In terms of a cortical darwinian competition, the first task is to take the spatiotemporal pattern of the sensory input, good old “?” (hereafter called unknown), and make a territory of clones in a region of cortex that we might call the sensory buffer. A barrier with a gateway will then allow variants to be made on this original group of triangular arrays. A series of additional short end-runable barriers with gateways (not shown) can allow further variants from the original (the distorted ? in the figure). Finally one of the variant spatiotemporal patterns gets close enough to the lemon attractor to be captured by it: a few lemon clones form up in one part of the territory. About the same time, the baseball attractor has been similarly activated by a different variant, aided by the fact that you’re currently at a picnic (baseball and picnic perhaps have an association in your brain). In a third part of the cortical territory for handling ambiguous visual objects, apple has been fired up.

    It’s possible to simply have a stalemate between unknown and the three candidates. But background conditions change much more quickly than the weather — and so lemon takes over much of apple territory. Finally, baseball not only converts many of the remaining unknown variants but also the apple territory. Because having a number of clones in sync is a good way for long corticocortical paths to get the attention of premotor and language cortex (to be discussed in chapter 8), we get the decision: “It was a baseball.”

    It’s a very simple-minded example of how a perceptual task could get some help from a darwinian cloning competition when there’s too much ambiguity for a quick decision. First, variants are spawned. Second, attractors capture some variants and thus create standard spatiotemporal patterns for vocabulary items. Third, a cloning competition ensues, aided by some fluctuations in background excitability. Finally, a decision occurs when there are enough of one type singing in a chorus.

Just as climate fluctuations speed up biological evolution, so cortical excitability fluctuations might speed up hexagonal competitions. Some areas will be converted from prepared-for-pavers into barriers that partition the playfield.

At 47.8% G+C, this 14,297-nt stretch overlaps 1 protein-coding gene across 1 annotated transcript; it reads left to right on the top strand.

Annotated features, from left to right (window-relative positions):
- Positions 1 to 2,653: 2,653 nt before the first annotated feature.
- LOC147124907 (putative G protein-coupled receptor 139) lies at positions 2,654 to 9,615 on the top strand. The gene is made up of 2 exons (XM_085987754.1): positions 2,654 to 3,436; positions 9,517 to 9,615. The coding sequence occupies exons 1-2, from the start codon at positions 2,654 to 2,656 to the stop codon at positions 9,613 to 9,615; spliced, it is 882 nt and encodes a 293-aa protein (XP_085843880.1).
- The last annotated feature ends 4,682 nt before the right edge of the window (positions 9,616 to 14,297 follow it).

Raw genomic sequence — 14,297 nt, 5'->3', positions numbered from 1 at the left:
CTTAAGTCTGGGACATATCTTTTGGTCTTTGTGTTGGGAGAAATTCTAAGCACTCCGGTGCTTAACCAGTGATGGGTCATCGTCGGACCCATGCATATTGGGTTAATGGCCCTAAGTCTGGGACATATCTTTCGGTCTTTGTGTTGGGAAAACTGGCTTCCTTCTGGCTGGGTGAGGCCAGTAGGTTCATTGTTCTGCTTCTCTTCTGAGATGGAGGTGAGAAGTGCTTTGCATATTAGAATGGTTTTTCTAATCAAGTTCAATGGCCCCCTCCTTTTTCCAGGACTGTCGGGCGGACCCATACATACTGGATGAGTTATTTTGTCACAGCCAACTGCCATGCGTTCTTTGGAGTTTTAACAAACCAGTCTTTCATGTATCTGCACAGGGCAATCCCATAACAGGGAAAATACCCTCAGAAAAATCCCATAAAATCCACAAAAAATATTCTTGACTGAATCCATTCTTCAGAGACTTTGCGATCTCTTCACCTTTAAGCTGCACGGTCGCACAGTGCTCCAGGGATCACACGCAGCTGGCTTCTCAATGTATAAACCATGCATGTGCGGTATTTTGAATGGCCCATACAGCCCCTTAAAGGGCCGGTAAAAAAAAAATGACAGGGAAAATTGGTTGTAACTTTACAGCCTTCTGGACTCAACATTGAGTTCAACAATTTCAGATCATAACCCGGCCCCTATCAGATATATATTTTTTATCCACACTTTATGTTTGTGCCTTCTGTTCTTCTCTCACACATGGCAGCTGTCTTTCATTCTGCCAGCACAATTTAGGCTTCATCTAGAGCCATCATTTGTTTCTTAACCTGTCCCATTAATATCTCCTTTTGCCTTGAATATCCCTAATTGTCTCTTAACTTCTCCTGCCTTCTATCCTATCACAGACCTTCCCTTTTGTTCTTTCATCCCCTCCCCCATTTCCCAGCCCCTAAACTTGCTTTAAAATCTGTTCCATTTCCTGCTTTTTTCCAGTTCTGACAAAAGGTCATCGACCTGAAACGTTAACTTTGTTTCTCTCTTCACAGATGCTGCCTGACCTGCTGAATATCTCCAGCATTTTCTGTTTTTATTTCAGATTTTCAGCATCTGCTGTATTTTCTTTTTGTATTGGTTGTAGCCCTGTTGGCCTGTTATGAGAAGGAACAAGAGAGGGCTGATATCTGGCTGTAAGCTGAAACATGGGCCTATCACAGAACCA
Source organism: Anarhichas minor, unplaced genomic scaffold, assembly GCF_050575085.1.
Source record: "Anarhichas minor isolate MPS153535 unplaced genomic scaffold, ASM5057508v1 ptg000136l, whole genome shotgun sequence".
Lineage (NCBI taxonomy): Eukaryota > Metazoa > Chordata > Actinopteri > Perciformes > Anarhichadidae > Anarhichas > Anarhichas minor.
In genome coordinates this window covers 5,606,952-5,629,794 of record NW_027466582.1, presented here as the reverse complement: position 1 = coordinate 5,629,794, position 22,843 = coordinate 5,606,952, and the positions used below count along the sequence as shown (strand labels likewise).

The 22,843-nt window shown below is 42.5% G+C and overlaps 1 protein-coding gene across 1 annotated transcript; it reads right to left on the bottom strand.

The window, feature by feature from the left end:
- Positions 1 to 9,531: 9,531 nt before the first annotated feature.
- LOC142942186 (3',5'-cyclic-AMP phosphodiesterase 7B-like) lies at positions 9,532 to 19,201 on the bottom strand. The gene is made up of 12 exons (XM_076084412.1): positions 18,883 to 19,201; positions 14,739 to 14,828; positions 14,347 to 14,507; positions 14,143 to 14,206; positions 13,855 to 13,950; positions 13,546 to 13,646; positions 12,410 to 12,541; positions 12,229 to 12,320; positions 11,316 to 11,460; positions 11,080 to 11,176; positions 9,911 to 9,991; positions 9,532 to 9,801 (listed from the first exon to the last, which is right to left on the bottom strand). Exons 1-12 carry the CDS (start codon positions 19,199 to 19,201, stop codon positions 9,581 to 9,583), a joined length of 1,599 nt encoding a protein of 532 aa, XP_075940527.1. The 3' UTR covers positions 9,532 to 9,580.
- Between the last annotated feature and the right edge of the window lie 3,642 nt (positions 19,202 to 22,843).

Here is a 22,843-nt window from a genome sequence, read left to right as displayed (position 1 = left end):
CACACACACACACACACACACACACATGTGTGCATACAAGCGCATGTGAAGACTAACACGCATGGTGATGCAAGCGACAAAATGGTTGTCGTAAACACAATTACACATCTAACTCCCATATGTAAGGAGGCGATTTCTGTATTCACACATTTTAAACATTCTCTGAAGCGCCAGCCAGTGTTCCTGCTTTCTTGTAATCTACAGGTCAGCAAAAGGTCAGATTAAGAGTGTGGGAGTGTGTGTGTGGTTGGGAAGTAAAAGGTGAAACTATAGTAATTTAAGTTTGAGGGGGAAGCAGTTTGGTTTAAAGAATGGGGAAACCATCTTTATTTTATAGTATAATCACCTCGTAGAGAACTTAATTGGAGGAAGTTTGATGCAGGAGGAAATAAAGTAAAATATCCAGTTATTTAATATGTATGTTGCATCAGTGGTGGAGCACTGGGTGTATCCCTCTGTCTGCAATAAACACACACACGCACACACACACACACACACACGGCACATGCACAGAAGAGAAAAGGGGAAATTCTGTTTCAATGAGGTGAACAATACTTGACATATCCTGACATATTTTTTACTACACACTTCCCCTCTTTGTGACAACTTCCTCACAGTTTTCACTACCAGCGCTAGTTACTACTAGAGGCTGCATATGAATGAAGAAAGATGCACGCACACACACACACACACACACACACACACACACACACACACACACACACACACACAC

The capacity to blunder slightly is the real marvel of DNA. Without this special attribute, we would still be anaerobic bacteria and there would be no music.
Lewis Thomas, 1979
    A raised threshold in a region (another way of saying reduced excitability or increased inhibition) can be envisaged as humps thrown up by that enterprising gopher. It’s not really a fence, in the sense of enclosure, but simply the equivalent of underbrush that’s easier to go around than through. Neither does it necessarily partition anything (think instead of those alcoves that open out into the more general-purpose parts of the park, p.56).

    Barriers help fragment reproducing populations so that they can go their own way, unconstrained by interactions with the other demes or the main population itself. The second consequence is, of course, that the narrower gaps between barriers permit reproduction of hexagonal spatiotemporal firing patterns without the usual error-correction. Thus we might expect fluctuating thresholds to both protect variants from correction and to actually generate more variants.

    Though recorded from the scalp, the electroencephalogram is a spatial average of much cortical electrical activity (especially synaptic potentials) in the superficial layers. While reminiscent of stochastic resonance, speeding up darwinian competitions could be done by excitability fluctuations, raising the question of whether some EEG component reflects the equivalent of a forcing function, analogous to climate change.

One might reasonably suppose that a bottleneck is my gateway in the hexagonal barrier, and that an empty niche is all that unrecruited territory that lies beyond, available for organization via creeping triangular arrays. A reasonable assumption, but nonetheless wrong. They are population-level terms in evolutionary biology, invented long ago and with well-established connotations, that may prove relevant to the dynamics of partitioning neocortex for hexagonal patterns.

    A bottleneck refers to small populations that were once large and diverse. Small populations have much less genetic diversity and inbreeding diminishes it further. Should this population somehow expand to a much larger population, as happened with the immigrants across the Bering Straits about 15,000 years ago who eventually colonized all of North and South America, its gene pool will also lack the diversity of the large original population. This is the founder effect — though the expansion itself may preserve any new recombination variants that happen via the boomtime survivals that would otherwise have been lost to juvenile mortality.

    A population of clones lacks the variations of most natural populations, what causes us to talk of gene frequencies. But an active hexagonal mosaic need not be uniform. Think of the barriers to annexation (and error correction) not as fences or curbs but as little ridge lines — in the park reverie, they might be created by that enterprising gopher burrowing along under the flat surface, so invitingly prepared for pavers. Even if they are flattened down again, they seem to pop up elsewhere. This makes possible an occasional gateway (a flat-enough area between ridgelines). And that produces an occasional variant by preventing error correction from operating. At any one point in time, the cerebral park’s paver population exhibits variation. You’d even expect its temporary alcoves to develop regional subspecies, just as a natural population of fruit flies in Hawaii tends to have somewhat different gene pools in different valleys.